Listening #69 Page 2

As with the OFD 25, the OFD 65 responded well to resistive loads of less than 47k ohms, notwithstanding its very high output. Similarly, its treble range was sweeter and more natural when the cartridge drove my K&K step-up transformer—even though its output didn't need to be stepped up.

And, as serious record mavens know, reliably accurate frequency response can't be achieved when playing shellac records through most modern phono preamps: Standardized equalization curves for recording and playing back phonograph records didn't become a commercial reality until the late 1950s, and because every record company adhered to a different set of specs for their 78rpm discs, the fidelity-conscious collector is forced to adjust playback EQ on the fly. To that end, a number of manufacturers offer phono preamps with user-selectable EQ curves beyond just the RIAA standard.

Consequently, Jonathan Halpern also loaned me a Sentec EQ10: a monophonic phono preamp ($3000) with line-level output and nicely marked controls for adjusting bass rolloff, bass-boost turnover frequency, treble-cut turnover frequency, and output attenuation. The last made it especially easy to precede the EQ10 with a step-up transformer, for ideal electrical loading without excessive gain at the line stage. A detailed review of the Sentec is beyond the scope of this month's column, and may or may not interest a sufficient number of Stereophile readers to justify a Follow-Up at a later date. But the tube-driven EQ10 did nothing to detract from the EMT pickups' superb sense of flow and momentum, and added no detectable hum or noise to the music: a joy to use.

Let's play
With the hardware ready to go, I turned my attention to the modest collection of 78s in my basement. They were disgusting: damp, smelly, and overgrown with more moss than an old jar of olives.

Now, more than ever, I was glad to have a Keith Monks record-cleaning machine on hand. I looked around for the squirt bottle I use for mixing the cleaning-fluid concentrate with distilled Holy Christ there's something's floating in the cleaning fluid!! I've lived next to a farm for a relatively short time, so I'm still jumpy whenever I stumble on something that's dead and not where it should be. I then realized that it was just more mold. Time for a fresh batch of fluid.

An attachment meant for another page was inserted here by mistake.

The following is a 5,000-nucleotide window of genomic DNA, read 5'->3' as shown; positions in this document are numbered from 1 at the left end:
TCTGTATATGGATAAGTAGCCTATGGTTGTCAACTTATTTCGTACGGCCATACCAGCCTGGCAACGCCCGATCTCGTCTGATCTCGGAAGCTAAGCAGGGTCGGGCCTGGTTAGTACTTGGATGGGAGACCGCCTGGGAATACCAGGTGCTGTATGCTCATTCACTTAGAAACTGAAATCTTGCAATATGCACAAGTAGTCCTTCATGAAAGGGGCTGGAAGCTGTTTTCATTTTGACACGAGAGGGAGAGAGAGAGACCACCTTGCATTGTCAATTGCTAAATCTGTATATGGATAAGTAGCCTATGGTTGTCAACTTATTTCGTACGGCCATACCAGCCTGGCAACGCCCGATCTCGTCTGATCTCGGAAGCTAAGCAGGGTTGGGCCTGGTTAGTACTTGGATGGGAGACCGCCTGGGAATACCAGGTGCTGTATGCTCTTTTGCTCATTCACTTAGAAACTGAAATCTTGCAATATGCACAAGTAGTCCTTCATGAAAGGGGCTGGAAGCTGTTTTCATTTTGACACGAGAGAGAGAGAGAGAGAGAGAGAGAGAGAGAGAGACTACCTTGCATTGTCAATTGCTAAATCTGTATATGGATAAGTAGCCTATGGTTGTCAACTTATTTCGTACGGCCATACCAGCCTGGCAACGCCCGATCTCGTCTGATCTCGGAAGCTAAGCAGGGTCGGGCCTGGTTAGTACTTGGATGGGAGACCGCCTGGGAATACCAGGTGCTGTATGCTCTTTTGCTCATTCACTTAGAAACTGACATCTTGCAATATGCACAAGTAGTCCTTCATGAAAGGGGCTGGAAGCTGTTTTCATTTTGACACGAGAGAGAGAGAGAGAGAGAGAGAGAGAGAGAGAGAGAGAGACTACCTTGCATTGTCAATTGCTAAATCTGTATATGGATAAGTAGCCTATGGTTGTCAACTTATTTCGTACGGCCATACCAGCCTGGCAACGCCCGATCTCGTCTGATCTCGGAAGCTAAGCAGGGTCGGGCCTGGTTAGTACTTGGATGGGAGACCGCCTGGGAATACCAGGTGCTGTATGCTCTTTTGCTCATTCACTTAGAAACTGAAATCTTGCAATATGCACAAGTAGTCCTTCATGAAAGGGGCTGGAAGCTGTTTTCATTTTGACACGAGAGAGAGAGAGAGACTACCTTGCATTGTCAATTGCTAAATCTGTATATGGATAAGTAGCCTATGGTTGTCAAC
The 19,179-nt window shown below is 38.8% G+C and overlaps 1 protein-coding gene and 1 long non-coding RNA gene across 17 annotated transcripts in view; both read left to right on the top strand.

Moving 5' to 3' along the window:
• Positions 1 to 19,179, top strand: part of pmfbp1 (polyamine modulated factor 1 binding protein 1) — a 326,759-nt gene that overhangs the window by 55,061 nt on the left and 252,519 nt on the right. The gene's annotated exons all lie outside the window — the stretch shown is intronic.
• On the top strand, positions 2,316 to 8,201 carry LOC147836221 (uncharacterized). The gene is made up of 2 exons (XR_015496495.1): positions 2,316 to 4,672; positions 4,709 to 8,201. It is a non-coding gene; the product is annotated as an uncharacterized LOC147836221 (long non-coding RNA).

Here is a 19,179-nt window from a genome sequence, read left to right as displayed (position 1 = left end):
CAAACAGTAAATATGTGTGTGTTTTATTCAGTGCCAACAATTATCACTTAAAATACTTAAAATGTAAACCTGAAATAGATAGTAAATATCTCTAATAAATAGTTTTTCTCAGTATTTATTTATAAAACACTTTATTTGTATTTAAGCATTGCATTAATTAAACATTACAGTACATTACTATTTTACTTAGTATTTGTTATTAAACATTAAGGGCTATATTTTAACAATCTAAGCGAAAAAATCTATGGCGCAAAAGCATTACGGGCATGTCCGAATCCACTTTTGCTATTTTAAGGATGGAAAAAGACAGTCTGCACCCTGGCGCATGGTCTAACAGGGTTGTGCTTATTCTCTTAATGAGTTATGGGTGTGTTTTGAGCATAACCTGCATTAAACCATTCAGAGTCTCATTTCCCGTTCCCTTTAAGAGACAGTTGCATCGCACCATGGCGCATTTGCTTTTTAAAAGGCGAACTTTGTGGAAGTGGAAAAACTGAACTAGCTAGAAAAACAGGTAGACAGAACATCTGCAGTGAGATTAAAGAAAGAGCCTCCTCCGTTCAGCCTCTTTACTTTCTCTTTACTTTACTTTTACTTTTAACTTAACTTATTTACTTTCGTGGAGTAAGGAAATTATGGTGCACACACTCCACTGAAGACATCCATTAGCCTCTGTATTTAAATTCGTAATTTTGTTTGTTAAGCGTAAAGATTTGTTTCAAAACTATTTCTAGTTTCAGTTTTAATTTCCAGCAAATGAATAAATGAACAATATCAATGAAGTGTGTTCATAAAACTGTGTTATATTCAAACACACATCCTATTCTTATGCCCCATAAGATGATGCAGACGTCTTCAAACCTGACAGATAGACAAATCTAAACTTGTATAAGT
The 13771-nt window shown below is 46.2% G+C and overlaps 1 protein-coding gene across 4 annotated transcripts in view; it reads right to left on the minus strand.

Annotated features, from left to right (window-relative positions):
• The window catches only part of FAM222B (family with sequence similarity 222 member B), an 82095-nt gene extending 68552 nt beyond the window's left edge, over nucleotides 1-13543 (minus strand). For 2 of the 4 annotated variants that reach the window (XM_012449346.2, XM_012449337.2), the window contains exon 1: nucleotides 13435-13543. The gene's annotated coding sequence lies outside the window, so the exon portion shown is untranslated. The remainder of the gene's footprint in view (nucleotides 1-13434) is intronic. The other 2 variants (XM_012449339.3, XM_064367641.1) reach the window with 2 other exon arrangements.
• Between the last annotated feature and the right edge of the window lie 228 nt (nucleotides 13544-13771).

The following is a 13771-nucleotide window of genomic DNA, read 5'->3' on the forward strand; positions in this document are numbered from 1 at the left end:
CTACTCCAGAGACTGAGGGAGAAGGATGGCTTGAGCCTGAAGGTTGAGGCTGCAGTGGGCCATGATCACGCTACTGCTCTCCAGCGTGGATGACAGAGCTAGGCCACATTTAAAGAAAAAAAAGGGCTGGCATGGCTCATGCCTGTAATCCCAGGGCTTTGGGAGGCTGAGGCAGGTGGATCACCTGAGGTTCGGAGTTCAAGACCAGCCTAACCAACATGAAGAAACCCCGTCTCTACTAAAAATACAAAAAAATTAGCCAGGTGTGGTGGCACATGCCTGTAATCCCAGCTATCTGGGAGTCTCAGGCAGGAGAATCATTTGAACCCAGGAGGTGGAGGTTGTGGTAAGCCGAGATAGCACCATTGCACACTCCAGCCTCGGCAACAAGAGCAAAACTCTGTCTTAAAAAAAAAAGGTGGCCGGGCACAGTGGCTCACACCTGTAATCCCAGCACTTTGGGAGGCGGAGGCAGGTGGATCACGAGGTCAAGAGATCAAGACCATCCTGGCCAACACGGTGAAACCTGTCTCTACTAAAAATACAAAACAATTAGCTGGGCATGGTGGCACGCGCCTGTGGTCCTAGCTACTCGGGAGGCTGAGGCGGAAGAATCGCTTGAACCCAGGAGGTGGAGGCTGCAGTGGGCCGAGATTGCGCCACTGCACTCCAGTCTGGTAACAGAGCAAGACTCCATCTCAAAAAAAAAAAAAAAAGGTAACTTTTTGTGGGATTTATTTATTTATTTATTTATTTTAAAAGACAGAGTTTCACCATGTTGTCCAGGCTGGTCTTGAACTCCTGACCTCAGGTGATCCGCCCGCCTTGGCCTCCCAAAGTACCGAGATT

The cleaner did the trick—visually, at least—and I began working my way through the few dozen 78s I've accumulated. Collectibles? I doubt it. Shellac records by pop bandleaders such as Harry James, Stan Kenton, and Guy Lombardo are in no greater demand than LPs by Herb Alpert or Bent Fabric, and in one especially thick album of discs I found a distressing number of frothy singles by Leroy Anderson. Plus ça change. But I do own an Elvis single (too bad it's on RCA instead of Sun), as well as a couple of complete symphonies, including a really passionate Tchaikovsky Symphony 6, the Pathétique, recorded by Eugene Ormandy and the Philadelphia Orchestra at the end of 1936.

The first number I tried came from an album of pop singles: the Irving Fields Trio performing W.C. Handy's "St. Louis Blues." The opening bars startled me, if only because I wasn't expecting anything quite so subtle or percussive: a hushed two-measure figure played by the upright bass and doubled by the pianist's left hand, with gentle tapping on a side drum without snares (or maybe a small tom-tom). Then Fields came in with his right hand, and the group kicked into gear—by which time the bass sounded electric, in every sense of the word. The piano never became harsh, even in the loudest chords, and cymbal crashes were shockingly clean: They didn't have the natural decay of the real thing, but neither did they have that whipcrack distortion one hears on very old acoustic 78s.

I heard a backcurrent of shellac hash when I lowered the needle to the lead-in groove, of course, yet while it remained audible for the whole of the record, the music—remember that stuff?—was sufficiently clean and loud and convincing that I could ignore the noise entirely. The experience was, in fact, a perfect example how an analog record with even a moderate amount of distortion can be more listenable than the best digital format: In the former, most of the distortion is separate from the music signal; in the latter, all of the distortion is woven into the music itself.